International Relations

The minor International Relations introduces you to international relations and international history, in order to gain insight in the historical perspective of contemporary issues.


Number of EC

30 EC

Number of courses

4 compulsory courses


Block 3


Dr. Marloes Beers

Course overview

International Relations

Code minor


Entry requirements
  • At least 45 EC for category 1 courses
  • Basic knowledge of the 20th century
Associated MA-programmes
Register between 30 October and 24 November 2023

Make sure to register for the minor as well as all its courses


The International Relations minor offers you a comprehensive and in-depth introduction to International Relations and International History. If you are interested in gaining more insights into the backgrounds of topical issues of today’s international relations, this minor will be of interest for you. We approach contemporary political issues from both a historical as a theoretical point of view.

This minor brings together approaches on International Relations (IR) from both a historical and social science perspective. Within the minor, the four courses look at IR from different angles emphasizing different actors in the international arena. First, emphasis is given to the more traditional focus on interstate relations in contemporary history and connected theories. Thereafter, other (theoretical) viewpoints and actors are at the center of discussion. For instance, we take a close look at the roles of NGOs, business, and small states in the international arena since World War II. You learn how to understand complex problems in IR by looking at them from different perspectives. This provides you with a good base to get more grip on contemporary issues within the continuously changing international relations of today.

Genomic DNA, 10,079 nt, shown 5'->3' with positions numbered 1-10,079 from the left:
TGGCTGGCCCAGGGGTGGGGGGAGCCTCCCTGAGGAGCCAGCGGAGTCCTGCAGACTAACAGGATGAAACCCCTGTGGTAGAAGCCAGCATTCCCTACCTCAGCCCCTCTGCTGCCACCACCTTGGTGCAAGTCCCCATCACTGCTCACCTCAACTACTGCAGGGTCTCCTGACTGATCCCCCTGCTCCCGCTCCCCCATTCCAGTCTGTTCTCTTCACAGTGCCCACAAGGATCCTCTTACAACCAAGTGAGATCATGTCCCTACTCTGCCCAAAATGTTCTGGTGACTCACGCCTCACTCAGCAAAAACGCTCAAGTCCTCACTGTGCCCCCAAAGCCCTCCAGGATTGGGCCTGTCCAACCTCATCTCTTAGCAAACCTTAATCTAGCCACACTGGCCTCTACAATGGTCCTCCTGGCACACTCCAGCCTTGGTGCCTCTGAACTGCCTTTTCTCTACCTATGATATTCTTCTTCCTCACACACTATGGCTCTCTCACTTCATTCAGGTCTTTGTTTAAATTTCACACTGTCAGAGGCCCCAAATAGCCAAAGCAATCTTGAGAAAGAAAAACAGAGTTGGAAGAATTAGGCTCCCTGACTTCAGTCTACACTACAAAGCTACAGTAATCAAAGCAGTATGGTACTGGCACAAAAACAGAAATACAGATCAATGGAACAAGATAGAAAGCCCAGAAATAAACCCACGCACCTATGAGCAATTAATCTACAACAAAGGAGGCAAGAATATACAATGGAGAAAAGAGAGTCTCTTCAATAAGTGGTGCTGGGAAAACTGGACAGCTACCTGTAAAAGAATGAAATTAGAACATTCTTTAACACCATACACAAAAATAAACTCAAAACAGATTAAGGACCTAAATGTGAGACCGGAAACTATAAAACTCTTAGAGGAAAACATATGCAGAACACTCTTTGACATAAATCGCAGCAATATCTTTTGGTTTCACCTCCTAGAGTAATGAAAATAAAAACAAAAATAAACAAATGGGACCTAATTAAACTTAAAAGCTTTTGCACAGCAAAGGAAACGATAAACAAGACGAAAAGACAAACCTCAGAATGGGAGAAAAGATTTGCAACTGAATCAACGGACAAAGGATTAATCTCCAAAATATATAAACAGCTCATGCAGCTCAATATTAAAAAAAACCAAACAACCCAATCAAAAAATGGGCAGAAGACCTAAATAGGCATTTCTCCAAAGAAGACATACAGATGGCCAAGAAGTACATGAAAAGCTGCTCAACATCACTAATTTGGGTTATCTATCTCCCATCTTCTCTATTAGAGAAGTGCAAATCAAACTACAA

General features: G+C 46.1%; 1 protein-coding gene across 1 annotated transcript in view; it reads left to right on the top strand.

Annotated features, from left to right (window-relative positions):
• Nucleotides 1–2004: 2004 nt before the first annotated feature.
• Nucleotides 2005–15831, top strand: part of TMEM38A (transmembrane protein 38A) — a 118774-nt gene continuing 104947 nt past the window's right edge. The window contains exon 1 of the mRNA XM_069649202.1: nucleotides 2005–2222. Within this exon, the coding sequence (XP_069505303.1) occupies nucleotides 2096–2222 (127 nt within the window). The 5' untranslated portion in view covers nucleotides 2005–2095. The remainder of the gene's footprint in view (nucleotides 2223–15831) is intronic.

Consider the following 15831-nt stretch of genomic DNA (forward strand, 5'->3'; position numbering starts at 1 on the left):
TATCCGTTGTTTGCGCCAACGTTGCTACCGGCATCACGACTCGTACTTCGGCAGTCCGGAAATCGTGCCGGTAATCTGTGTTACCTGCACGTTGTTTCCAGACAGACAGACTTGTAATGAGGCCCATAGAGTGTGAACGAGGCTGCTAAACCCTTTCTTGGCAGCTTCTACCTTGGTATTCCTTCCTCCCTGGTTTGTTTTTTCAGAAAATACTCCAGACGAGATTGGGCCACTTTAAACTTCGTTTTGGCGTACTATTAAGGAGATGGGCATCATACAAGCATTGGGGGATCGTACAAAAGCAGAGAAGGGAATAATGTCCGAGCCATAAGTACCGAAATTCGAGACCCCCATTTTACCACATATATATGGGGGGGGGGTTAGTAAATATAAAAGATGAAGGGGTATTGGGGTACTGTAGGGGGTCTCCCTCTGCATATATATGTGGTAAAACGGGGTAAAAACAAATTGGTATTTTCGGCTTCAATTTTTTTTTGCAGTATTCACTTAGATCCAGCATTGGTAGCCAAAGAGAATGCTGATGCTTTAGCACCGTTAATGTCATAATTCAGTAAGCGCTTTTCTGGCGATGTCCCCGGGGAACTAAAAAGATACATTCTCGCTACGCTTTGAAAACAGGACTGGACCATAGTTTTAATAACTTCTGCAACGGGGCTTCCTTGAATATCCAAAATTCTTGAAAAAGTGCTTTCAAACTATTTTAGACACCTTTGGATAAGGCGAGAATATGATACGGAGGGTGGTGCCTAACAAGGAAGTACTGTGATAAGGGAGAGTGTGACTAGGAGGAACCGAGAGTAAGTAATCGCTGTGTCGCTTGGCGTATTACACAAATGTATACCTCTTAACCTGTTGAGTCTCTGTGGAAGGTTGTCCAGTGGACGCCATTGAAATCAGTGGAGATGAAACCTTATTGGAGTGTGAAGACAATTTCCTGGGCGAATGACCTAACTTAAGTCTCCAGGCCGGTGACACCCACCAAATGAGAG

The aim of this minor is to help you get comfortable with and reflect on:

  • Historical and theoretical approaches of contemporary, 20th and 21th century topics.
  • Designing, conducting and presenting independent research in the field of International Relations
  • The study of historical primary sources and their use in historical research

The minor IR welcomes second and third year Bachelor students who are interested to know more about understanding topical issues of today’s International Relations and develop their academic research skills. We expect that you possess (and develop further) a basic knowledge of the general history of 20th / 21th century international relations and basic academic skills to conduct research.


    The Minor International Relations starts in block 3. The first course introduces you to the main theories of International Relations. You will delve into the history of the modern international state system, focusing on important themes: diplomatic relations, war, conflict management and international cooperation / integration. During the second course we will discuss the functioning of international organizations such as the EU, the UN and the 1998 established International Criminal Court (ICC) as normative power organizations. To what extent have they been successful as keepers of international peace and international norms like human rights? The third course focuses on the position of small states in the world, especially in Europe. You dive into archive material or sources on the internet and you investigate the leeway of smaller, European states in international politics during the Cold War. In the fourth course you will discuss important developments in transnational politics through the lens of environmental issues. Major current issues of climate change, depletion of natural resources and biodiversity are challenges at transnational level, with non-state actors also playing an increasingly important role.

    Application and registration

    How to register for this minor and its course modules, depends on whether you are a student of Utrecht University or not.

    More information

    If you wish to know more, or have questions about this minor, please contact the Student Desk Humanities.